The bulk billing clinics will be built near existing hospitals to relieve congested emergency rooms.
The Victoria and New South Wales governments will each establish 25 emergency care services in partnership with GPs to ease record demand in state emergency departments.
The services will be operational for an extended period and will be well equipped to deal with conditions including mild infections, fractures and burns, according to an announcement by Premiers Daniel Andrews and Dominic Perrottet. Patients, including non-Medicare cardholders, are not billed for services performed at the clinics.
“It has never been more difficult to find a GP who can handle bulk billing after hours,” Premier Andrews told reporters at a joint press event at the Olivia Newton-John Cancer Wellness and Research Center.
“Since people can’t find a free doctor with bulk billing, for many the only free choice is to go to the hospital, or maybe wait [for care] longer than they want to wait and their condition keeps getting worse.
“Instead of whining about it, we’re doing something about it.”
The RACGP has responded positively to the news, with President Adjunct Professor Karen Price saying it is time for state and federal governments to work together to create a healthcare system.
“There is a lot of patient suffering when health is used as a political soccer ball and this plan signals an end to that,” she said.
“This initiative begins with the implementation of one of the goals of the ten-year plan for primary health care.
“It makes sense for state governments to recognize the critical role that family practice plays and the ability to work in acute care and after-hours work, which is a traditional field for full-time general practitioners.
“RACGP looks forward to evaluating these clinics and working on the concept of ‘one healthcare system’ to create seamless care for patients in need.”
Professor Price also called for similar programs to be set up to make this type of care available to every general practice in Australia.
“This level of care should not have been defunded in the first place,” she said.
“Furthermore, a nationwide investment would improve the evidence-based continuity of care model, as we know that most patients prefer to see their usual trusted family doctor.
“The lost decades of underinvestment in general medicine have never been more evident than during a pandemic.”
Meanwhile, said Dr. Anita Muñoz, Chair of RACGP Victoria, said it was encouraging that state governments were getting more involved in primary care, but warned that GPs still needed more support.
“We made it clear that practices should not be financially compromised by participating in these programs and that emergency clinics are not here to provide the usual care that is best provided by a patient’s own primary care physician,” she said.
‘Conditions [funding] Community practice activities indicate an understanding that innovative solutions to problems affecting our healthcare system, including flexible financing arrangements, are the way to bring patients the right healthcare services in the right place at the right time.’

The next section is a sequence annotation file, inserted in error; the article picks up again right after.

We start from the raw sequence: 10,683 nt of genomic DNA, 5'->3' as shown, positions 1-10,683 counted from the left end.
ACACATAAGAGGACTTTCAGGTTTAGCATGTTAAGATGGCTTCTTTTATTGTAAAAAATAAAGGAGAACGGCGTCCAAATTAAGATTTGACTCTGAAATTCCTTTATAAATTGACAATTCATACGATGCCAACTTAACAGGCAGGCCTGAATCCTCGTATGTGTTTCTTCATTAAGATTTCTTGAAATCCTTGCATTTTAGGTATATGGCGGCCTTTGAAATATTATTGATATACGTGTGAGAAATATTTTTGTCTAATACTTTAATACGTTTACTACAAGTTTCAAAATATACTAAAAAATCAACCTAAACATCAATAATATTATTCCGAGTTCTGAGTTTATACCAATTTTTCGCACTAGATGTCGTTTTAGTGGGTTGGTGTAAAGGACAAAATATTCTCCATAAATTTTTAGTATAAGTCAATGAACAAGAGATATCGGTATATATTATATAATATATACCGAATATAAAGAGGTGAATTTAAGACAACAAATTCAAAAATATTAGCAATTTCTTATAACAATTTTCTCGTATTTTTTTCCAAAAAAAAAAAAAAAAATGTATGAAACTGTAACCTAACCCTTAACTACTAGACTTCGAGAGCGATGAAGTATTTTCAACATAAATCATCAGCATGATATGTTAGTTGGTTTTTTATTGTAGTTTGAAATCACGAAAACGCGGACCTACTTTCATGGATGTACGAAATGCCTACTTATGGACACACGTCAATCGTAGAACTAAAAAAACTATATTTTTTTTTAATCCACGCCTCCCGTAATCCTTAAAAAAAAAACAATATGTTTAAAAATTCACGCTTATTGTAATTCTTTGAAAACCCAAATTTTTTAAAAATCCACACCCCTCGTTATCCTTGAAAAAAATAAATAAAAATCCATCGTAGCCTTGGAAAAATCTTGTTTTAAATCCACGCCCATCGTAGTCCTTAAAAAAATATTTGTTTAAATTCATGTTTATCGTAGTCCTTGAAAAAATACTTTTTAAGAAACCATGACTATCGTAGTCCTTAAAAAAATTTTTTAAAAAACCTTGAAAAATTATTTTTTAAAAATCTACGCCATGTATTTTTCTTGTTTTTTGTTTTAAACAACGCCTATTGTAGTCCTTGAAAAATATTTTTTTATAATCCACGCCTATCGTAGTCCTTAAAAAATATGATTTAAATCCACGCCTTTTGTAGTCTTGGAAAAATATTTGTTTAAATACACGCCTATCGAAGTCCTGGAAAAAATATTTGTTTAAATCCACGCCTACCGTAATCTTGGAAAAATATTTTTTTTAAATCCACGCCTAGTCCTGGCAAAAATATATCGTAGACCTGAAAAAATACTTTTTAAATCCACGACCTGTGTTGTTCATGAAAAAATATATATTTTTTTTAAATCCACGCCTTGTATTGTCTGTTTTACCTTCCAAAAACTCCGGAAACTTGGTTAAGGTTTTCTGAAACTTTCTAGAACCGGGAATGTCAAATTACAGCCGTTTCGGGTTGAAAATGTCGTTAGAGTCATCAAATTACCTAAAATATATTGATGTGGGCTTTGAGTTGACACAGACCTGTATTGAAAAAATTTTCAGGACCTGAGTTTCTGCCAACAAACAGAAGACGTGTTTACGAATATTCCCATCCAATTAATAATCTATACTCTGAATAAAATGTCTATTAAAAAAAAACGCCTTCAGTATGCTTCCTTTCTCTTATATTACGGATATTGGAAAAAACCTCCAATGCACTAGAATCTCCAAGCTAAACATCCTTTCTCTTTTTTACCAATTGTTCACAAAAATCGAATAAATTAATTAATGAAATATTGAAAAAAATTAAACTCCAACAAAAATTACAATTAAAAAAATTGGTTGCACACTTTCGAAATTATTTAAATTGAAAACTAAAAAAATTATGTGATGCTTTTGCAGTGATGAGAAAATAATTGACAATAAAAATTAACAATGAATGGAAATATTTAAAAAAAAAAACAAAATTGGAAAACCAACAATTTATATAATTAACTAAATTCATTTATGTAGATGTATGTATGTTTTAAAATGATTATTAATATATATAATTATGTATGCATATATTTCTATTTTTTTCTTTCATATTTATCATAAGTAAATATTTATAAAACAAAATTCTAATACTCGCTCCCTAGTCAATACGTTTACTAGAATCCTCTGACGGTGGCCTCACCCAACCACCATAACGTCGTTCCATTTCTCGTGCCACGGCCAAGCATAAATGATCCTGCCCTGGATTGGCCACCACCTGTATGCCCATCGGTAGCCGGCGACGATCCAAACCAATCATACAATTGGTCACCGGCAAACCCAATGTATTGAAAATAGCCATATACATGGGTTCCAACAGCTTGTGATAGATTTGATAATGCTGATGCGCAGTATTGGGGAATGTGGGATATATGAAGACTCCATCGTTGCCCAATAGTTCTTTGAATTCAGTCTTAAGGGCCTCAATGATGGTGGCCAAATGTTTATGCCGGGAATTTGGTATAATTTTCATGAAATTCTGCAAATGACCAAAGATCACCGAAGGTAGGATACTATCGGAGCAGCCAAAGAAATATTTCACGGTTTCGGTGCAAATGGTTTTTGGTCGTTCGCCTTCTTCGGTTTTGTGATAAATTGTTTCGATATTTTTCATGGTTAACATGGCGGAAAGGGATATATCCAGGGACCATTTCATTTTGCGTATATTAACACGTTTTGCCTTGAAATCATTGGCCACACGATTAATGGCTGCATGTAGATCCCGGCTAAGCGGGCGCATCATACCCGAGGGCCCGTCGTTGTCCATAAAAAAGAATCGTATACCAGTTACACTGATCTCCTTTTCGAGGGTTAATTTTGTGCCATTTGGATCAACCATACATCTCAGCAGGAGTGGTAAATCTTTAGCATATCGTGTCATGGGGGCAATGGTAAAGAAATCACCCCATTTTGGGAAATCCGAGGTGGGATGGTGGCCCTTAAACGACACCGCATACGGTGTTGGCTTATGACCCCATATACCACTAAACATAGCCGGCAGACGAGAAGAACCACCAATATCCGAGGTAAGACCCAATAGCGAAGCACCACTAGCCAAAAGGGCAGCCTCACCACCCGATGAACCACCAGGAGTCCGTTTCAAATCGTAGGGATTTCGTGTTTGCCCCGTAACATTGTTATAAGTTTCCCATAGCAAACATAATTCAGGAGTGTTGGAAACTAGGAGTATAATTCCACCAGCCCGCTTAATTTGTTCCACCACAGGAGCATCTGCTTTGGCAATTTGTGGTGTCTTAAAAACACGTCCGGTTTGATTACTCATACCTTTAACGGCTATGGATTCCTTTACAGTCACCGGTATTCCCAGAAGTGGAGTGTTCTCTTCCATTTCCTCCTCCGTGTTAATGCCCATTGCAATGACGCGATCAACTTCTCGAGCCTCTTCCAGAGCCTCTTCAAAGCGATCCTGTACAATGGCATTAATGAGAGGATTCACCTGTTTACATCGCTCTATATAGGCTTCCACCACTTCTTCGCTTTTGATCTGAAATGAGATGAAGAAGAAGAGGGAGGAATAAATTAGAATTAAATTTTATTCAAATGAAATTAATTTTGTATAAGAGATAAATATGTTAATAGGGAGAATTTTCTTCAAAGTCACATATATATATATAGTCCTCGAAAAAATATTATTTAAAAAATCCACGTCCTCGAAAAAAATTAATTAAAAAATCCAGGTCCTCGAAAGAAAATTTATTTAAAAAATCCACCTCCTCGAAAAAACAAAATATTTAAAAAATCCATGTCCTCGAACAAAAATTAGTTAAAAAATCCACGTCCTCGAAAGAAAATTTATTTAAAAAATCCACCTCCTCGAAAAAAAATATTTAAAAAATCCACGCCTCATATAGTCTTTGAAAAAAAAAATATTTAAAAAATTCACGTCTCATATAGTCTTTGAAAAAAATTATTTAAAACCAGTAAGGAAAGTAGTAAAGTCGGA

The new services will be commissioned in partnership with Primary Health Networks, with locations determined based on the population, community needs and emergency room demand.
As part of the Victoria package, 10 centers will work with hospitals in Frankston, Bendigo, Casey, Albury-Wodonga, Dandenong, Latrobe, Werribee and Box Hill, as well as Austin Hospital and Alfred Hospital. This is in addition to five other locations revealed last week, while a further 10 Victorian locations will be announced “soon”.
Meanwhile, NSW has recently established partnerships with GPs and primary health networks in West Sydney, Murrumbidgee, North Sydney and West NSW.
A joint press release from the NSW and Victorian governments said the locations of future emergency care services in NSW will be provided where there is “greatest need” based on the needs of hospital emergency departments, including where services are rapidly expanding be able.
While the new partnerships are limited to NSW and Victoria, Premier Perrottet said states and territories across Australia have been under similar pressure to find long-term solutions to the “emergency supplies crisis”.
‘We’ve looked inside [NSW] a 30% increase in presentations in our emergency departments over the past 10 years, and that’s not a unique experience happening across the country,” he said.
“Here is an opportunity for two state governments, the largest states in the country, to work together in a space that has not traditionally been ours.”
At the beginning of her tenure, RACGP President Dr. Karen Price is pushing for reforms to address what she identified as a dysfunction in Australia’s state/territory and federal government healthcare system, while recently also calling for “integrated systems” to bridge the gap.
However, the college has also historically expressed fatigue over emergency clinics due to their potential for duplicating and fragmenting care, and has advocated for new services to be built on top of existing infrastructure.
A scheme introduced in 2019 by the Western Australian Government, involving more than 130 existing general practices, was hailed by RACGP WA as an “excellent solution” at the time, while Tasmania also received praise for a scheme whereby select clinics received US$150 from the state receive government for every patient they treat and keeps out of the hospital system.
These developments come on top of priority care clinics being supported by the South Australian government, while an extension of government funding for out-of-hours clinics in Tasmania was recently confirmed.
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